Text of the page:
Tiger Woods stormed to a blockbusting Masters victory on one of the most dramatic, and earliest, finishes in Augusta National history.
With the Green Jacket looking destined to end up on the shoulders of Francesco Molinari with seven holes remaining, the Italian faltered down the stretch and found water at 12 and 15, while Woods vaulted into a two-shot lead with three birdies in four holes from the 13th.
And with challenges from around a dozen players soaring and fading throughout a remarkable back nine, Woods held it together and completed a two-under 70, which added up to a winning score of 13 under par – securing his fifth Masters title, his first in 14 years, and his first major championship since the 2008 US Open.
The first half of the final round was a war of attrition among the final three-ball, and Molinari prompted memories of his super Sunday performance at Carnoustie last July as he kept finding ways to scramble pars while not being quite on top of his long game.
The seemingly-unflappable Ryder Cup record-breaker went long with an adrenaline-fuelled approach to the first, pitched to 12 feet and calmly rolled in the putt for an opening four, although the efficiency from the 10-foot range suffered a lapse on the second as he missed a good chance for birdie.
Woods then holed from eight feet for birdie at the third, but he gave it straight back when he came up short at the 240-yard fourth, while Molinari enjoyed the luxury of two cast-iron pars which restored his two-shot advantage, and the Italian nailed another nerveless par putt on the fifth green as Woods three-jabbed to bogey the hole for the fourth straight day – a first in his career.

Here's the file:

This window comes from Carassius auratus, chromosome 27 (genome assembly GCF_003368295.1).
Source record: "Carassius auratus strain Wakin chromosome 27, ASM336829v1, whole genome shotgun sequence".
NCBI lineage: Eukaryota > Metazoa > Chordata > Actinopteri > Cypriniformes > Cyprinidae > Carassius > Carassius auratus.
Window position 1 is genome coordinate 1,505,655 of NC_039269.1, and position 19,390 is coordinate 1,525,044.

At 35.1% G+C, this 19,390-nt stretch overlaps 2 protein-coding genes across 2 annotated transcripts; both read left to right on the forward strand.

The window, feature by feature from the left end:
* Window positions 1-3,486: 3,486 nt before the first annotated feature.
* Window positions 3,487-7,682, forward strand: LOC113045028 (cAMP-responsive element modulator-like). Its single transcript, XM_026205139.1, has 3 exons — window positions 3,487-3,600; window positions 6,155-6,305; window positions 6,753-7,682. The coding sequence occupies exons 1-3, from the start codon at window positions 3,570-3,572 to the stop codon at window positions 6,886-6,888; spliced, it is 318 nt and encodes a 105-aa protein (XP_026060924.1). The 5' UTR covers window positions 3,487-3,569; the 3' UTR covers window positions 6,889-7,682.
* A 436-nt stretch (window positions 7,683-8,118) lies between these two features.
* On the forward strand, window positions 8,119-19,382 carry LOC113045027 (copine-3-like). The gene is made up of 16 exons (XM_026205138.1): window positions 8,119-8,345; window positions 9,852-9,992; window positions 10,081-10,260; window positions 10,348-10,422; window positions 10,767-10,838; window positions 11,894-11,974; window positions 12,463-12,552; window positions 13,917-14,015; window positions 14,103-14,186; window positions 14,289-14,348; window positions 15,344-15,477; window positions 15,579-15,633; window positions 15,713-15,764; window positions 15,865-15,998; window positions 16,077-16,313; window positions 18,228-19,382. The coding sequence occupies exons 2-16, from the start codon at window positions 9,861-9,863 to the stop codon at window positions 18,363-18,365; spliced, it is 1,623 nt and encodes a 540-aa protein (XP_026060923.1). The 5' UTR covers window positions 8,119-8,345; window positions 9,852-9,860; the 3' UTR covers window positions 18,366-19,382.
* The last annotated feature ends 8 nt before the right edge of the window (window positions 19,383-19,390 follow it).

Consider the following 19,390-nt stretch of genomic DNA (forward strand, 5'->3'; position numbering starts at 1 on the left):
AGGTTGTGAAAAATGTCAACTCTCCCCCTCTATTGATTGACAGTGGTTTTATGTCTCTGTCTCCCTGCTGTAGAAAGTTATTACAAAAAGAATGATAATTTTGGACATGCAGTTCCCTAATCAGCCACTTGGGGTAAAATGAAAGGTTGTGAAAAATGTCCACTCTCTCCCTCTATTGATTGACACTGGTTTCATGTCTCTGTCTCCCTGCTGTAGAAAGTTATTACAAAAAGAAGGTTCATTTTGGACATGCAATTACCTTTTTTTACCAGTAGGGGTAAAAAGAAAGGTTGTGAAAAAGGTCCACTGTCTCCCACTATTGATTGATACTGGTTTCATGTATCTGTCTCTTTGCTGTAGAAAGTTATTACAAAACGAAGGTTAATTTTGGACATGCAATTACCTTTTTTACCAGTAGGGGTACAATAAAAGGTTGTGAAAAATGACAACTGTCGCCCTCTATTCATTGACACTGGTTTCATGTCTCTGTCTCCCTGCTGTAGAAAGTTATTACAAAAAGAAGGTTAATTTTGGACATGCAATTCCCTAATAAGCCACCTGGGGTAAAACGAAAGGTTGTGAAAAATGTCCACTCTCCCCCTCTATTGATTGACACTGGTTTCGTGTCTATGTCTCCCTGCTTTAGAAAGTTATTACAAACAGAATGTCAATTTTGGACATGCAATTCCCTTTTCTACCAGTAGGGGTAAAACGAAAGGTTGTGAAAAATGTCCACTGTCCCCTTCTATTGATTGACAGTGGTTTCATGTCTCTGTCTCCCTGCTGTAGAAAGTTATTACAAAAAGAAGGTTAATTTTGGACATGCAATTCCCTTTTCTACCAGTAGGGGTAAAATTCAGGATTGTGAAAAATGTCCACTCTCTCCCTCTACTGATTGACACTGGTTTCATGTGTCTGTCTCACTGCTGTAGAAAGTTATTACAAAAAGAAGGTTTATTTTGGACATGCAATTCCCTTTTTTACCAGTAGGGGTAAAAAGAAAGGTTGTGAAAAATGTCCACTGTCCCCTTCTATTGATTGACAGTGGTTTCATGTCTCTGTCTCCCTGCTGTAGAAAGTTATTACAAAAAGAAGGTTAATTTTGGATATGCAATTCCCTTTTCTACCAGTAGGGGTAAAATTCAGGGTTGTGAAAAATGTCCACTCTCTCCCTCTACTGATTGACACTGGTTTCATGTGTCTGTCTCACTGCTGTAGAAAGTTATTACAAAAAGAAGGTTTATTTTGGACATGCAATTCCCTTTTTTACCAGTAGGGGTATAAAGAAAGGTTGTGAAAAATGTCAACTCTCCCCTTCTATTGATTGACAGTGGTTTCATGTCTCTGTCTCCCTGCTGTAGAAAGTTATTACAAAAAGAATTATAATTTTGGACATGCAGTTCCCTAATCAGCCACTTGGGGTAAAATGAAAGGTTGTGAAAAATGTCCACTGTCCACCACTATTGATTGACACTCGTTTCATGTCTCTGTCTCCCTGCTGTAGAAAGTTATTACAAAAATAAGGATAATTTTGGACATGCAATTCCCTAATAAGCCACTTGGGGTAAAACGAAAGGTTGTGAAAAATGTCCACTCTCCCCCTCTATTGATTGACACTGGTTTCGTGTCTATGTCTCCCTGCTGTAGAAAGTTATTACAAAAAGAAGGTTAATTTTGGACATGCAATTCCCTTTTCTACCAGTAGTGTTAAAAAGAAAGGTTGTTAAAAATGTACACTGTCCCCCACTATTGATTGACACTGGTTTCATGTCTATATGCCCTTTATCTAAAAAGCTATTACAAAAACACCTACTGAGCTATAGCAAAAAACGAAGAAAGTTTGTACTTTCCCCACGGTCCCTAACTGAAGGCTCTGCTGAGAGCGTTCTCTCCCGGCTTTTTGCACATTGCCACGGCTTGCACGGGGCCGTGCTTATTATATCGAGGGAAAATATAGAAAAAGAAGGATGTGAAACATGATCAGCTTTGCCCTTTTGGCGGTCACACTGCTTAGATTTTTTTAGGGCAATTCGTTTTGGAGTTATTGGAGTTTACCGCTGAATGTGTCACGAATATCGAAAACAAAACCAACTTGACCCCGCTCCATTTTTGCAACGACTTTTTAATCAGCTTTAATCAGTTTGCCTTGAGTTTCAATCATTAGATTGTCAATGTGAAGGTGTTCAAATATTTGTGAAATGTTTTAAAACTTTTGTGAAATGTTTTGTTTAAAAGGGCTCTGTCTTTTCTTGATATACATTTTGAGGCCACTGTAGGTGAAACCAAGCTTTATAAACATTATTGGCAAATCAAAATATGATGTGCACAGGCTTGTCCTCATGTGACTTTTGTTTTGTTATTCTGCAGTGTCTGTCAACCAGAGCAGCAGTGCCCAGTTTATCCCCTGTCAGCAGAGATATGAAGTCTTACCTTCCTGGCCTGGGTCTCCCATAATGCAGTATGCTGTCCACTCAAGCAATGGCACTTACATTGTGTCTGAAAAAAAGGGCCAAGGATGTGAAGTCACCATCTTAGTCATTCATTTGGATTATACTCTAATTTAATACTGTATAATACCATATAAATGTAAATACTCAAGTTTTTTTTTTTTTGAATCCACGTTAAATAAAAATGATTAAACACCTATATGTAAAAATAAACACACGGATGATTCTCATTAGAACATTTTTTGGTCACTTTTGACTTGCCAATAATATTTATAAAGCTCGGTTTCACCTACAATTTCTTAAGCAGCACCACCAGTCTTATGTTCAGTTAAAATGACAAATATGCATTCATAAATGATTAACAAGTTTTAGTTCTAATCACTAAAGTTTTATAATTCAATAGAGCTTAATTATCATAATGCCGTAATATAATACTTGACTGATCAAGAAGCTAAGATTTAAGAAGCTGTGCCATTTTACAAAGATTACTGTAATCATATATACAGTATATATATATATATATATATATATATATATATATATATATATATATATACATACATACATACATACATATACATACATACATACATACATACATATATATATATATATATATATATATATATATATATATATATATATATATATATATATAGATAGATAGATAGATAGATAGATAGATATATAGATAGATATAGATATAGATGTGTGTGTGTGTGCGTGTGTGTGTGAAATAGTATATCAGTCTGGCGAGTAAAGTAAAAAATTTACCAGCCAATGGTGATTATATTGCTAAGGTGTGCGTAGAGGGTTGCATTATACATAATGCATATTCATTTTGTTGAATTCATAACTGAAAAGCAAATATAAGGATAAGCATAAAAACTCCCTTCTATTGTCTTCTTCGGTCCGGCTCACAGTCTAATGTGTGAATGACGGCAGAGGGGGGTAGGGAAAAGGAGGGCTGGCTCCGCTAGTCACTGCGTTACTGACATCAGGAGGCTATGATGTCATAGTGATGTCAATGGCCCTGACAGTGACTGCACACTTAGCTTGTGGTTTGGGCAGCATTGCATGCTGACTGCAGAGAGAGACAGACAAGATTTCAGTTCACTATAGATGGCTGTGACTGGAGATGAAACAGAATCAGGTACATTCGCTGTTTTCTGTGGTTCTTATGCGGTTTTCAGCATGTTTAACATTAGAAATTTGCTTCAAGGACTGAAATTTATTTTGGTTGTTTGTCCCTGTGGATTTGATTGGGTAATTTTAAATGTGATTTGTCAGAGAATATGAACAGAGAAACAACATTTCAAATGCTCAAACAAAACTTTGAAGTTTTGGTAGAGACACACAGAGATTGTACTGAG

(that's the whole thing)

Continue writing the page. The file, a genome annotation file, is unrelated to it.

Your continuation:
Molinari produced another great escape at the sixth, but his remarkable run of 49 holes without a bogey ended after a poor drive at the seventh, where Woods clipped a wedge to a couple of inches and tapped in to pull within one of the leaders.
They traded birdies at the eighth, and Woods produced the lag putt of the tournament at the ninth from 70 feet down the slope, while Molinari rattled in a six-footer for par to stay one clear at the turn. And then, the old adage that the Masters does not start until the back-nine on Sunday rang true.
Molinari’s metronomic radar suddenly deserted him after pars at 10 and 11, finding water at 12, then again at 15 to end his hopes. Patrick Cantlay, Xander Schauffele, and Dustin Johnson all enjoyed spells in the lead; Brooks Koepka, Bubba Watson, Rickie Fowler, and Justin Thomas all threatened, with Thomas emulating Bryson DeChambeau’s ace at 16.
But amid all the chopping and changing at the top of the leaderboard, Woods calmly went about his business with a controlled performance reminiscent of his heyday, ignoring the plights of his playing partners to hit the 13th and 15th greens in two to set up routine two-putt birdies, and he suddenly found himself two clear of the field at 16.
His birdie two was nowhere near as dramatic as his sensational chip-in from the back of the green 14 years ago, but a precise iron to two feet was just as significant, and the putt was never in doubt.
Woods’ task over the last two holes was made a little easier when, up ahead, neither Johnson, Schauffele, or Koepka were unable to find the birdies on 18 they needed to apply the appropriate pressure, and the iconic red shirt was cleared for a procession to the finish line.
With Skysports reports